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Understanding Weather – not predicting – 22 February 2013

What happened?
The complexity of weather gained some attention and, just to underscore it, we have been exposed to more of its intricacies. The focus is on the rather distant Mozambique Channel where anomalous warmer sea surface temperatures have held sway for some weeks. Tropical Cyclones tend to develop over such warmer water.
Assisting this eventuality, the past few weeks there have been limited anticyclonic cores passing far enough south of the Cape to first provide days of Southeasters at the Cape and second to establish a core to the south of the Channel ensuring a cooler airflow above this stretch of water while advecting a deep air flow into the sub-continent towards the persistent heat low.
The prevailing pattern is much more representative of a winter scenario, it is inconsistent with the patterns evident above both the Indian and Pacific Oceans.
This complex variation is not readily explained, one effect was the rapid development of Tropical Cyclone Haruna above mid-Channel, with another complexity: its shallowness.
Such storm cores dominate the airmasses from surface to levels as high as 200 or 150 hPa (40 to 45000 feet), but not this one!
Closed isobars should prevail throughout the Troposphere but the charts of the past few days barely indicate a cyclonic pattern above 400hPa, 25000 feet, yet the surface influence drew enough flow to build and maintain the cyclonic core. The upward extent would normally provide a tower of ascending air which spreads out, restricting adjacent upper convection for some hundreds of kilometres. To a limited degree this has also been evident.
This lack of synoptic cohesion remains evident where our upper air patterns are also in disarray compared with those evident above both the Indian and Pacific Oceans.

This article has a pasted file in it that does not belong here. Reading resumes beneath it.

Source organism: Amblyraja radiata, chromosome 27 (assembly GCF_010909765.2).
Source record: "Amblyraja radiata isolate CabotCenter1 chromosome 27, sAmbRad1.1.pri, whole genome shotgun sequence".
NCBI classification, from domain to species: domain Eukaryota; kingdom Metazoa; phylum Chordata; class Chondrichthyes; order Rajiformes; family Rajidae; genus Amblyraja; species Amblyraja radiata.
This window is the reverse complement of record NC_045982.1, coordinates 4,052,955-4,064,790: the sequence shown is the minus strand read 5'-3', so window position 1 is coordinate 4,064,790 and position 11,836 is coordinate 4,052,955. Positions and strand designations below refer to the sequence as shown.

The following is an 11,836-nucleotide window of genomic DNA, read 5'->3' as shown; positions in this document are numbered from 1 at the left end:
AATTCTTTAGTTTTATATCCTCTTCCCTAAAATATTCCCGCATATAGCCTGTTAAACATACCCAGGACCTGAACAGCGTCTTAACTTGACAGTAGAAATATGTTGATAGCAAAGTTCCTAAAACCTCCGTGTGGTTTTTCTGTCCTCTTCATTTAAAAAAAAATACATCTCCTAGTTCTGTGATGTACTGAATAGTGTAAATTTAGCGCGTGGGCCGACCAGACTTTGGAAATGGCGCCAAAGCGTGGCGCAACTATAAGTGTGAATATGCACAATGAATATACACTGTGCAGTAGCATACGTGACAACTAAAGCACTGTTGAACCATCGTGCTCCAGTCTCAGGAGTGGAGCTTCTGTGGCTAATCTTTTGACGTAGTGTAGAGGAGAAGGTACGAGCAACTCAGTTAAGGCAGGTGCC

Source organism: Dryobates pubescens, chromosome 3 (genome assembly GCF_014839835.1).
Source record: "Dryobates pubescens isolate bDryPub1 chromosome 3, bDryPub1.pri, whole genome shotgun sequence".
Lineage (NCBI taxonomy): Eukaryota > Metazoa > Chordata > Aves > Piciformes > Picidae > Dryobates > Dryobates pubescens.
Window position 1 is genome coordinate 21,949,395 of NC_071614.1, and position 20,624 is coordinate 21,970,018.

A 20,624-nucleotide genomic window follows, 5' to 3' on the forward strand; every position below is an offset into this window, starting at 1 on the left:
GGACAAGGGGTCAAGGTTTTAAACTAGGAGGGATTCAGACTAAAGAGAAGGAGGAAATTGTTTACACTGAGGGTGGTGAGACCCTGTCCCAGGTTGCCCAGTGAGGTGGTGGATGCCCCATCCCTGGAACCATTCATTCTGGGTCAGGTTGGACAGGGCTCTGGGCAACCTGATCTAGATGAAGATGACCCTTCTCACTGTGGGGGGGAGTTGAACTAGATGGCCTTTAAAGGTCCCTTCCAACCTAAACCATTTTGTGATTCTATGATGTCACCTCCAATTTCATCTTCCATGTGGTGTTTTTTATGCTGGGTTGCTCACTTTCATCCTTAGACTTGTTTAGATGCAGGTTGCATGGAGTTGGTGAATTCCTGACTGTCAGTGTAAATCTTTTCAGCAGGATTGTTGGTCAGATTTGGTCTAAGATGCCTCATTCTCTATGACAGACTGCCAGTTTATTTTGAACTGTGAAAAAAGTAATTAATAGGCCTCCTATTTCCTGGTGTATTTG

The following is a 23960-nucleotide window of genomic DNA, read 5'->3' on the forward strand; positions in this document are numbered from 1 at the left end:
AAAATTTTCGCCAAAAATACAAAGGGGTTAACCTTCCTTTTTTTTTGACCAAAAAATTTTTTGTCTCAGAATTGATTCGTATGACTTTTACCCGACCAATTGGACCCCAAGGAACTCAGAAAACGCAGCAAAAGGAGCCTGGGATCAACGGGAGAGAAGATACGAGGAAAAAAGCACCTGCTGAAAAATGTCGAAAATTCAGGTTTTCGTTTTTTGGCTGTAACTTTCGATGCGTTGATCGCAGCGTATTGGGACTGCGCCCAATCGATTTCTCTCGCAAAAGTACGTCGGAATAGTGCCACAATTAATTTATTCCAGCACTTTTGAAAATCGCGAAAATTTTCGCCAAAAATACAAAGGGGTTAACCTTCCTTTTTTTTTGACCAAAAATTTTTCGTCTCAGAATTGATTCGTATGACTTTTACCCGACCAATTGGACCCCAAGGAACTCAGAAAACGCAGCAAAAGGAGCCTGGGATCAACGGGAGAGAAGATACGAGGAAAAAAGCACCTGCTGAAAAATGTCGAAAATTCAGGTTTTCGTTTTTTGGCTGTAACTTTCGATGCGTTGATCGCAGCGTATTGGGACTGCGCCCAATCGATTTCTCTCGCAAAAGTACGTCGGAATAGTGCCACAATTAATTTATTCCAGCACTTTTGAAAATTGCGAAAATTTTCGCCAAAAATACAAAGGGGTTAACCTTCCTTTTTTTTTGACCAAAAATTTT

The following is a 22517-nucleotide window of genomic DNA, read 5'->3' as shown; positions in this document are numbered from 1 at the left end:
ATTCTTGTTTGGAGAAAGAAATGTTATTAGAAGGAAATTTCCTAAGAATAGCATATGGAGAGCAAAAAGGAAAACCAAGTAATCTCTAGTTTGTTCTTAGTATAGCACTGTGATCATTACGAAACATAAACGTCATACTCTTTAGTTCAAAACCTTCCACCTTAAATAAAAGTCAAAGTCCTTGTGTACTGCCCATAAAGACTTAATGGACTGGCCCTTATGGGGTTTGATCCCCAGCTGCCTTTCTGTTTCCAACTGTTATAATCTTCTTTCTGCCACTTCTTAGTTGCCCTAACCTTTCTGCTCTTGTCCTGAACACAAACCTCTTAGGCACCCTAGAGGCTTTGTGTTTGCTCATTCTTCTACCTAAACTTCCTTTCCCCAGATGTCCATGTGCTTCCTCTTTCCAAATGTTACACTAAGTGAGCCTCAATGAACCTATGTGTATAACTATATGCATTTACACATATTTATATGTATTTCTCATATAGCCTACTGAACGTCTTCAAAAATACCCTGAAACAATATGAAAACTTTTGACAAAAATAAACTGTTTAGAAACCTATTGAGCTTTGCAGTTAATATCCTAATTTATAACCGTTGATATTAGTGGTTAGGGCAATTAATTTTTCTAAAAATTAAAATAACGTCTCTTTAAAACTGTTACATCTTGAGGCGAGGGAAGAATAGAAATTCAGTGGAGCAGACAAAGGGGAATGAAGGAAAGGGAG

What we see is a promising middle layer assisting surface development only to experience dissipation as the up-thrust enters the drier, 10000 ft thick, range immediately above. It is of some credit to the turbulence level that occasional 10 or 20mm falls occurred.
For much of the country, quite widespread falls of limited intensity were the best this week could provide.
There is now a deteriorating aspect looming, virtually countrywide.
What’s coming?
A major trough and cold front passing to the south manage to slip past the weakening Haruna, colder air following assists its collapse. The ridge building behind the front establishes a core between 35 and 40oS by Monday and for the remainder of the week is, at this range, expected to provide a deeper inflow, noted on the 850 and 700hPa charts (surface to 10000ft), into and across the sub-continent.
The similar time-range upper air analyses though show scant variation in the weak but dominant upper  air control through the 500 to 400hPa (18 to some 28000ft) levels.
The ensuing rain outlooks are not optimistic, though the adjacent moist band persists over Angola and Zambia.
For the past week (at least) a curious fact has emerged: distant days of “better” rainfall prospects are consistently kept those few days away. The forecast remains patchy for the coming week.

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